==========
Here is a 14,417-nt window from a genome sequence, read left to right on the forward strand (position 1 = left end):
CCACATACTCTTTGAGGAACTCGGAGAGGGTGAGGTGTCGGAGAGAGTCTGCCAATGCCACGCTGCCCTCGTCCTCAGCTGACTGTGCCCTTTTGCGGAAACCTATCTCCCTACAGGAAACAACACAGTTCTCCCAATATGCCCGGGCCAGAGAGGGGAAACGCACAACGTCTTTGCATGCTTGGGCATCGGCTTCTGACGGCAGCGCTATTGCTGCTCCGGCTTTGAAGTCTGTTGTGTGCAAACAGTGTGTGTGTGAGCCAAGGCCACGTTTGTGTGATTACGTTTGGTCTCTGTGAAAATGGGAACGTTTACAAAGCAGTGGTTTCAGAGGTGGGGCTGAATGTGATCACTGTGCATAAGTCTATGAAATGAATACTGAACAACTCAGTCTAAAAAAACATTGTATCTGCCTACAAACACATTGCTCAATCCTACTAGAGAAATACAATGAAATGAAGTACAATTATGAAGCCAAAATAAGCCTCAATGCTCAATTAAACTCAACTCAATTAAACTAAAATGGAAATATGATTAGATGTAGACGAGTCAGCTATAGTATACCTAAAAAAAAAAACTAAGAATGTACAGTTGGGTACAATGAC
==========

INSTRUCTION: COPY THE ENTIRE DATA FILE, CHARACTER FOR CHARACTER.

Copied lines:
Here is a 14,417-nt window from a genome sequence, read left to right on the forward strand (position 1 = left end):
CCACATACTCTTTGAGGAACTCGGAGAGGGTGAGGTGTCGGAGAGAGTCTGCCAATGCCACGCTGCCCTCGTCCTCAGCTGACTGTGCCCTTTTGCGGAAACCTATCTCCCTACAGGAAACAACACAGTTCTCCCAATATGCCCGGGCCAGAGAGGGGAAACGCACAACGTCTTTGCATGCTTGGGCATCGGCTTCTGACGGCAGCGCTATTGCTGCTCCGGCTTTGAAGTCTGTTGTGTGCAAACAGTGTGTGTGTGAGCCAAGGCCACGTTTGTGTGATTACGTTTGGTCTCTGTGAAAATGGGAACGTTTACAAAGCAGTGGTTTCAGAGGTGGGGCTGAATGTGATCACTGTGCATAAGTCTATGAAATGAATACTGAACAACTCAGTCTAAAAAAACATTGTATCTGCCTACAAACACATTGCTCAATCCTACTAGAGAAATACAATGAAATGAAGTACAATTATGAAGCCAAAATAAGCCTCAATGCTCAATTAAACTCAACTCAATTAAACTAAAATGGAAATATGATTAGATGTAGACGAGTCAGCTATAGTATACCTAAAAAAAAAAACTAAGAATGTACAGTTGGGTACAATGAC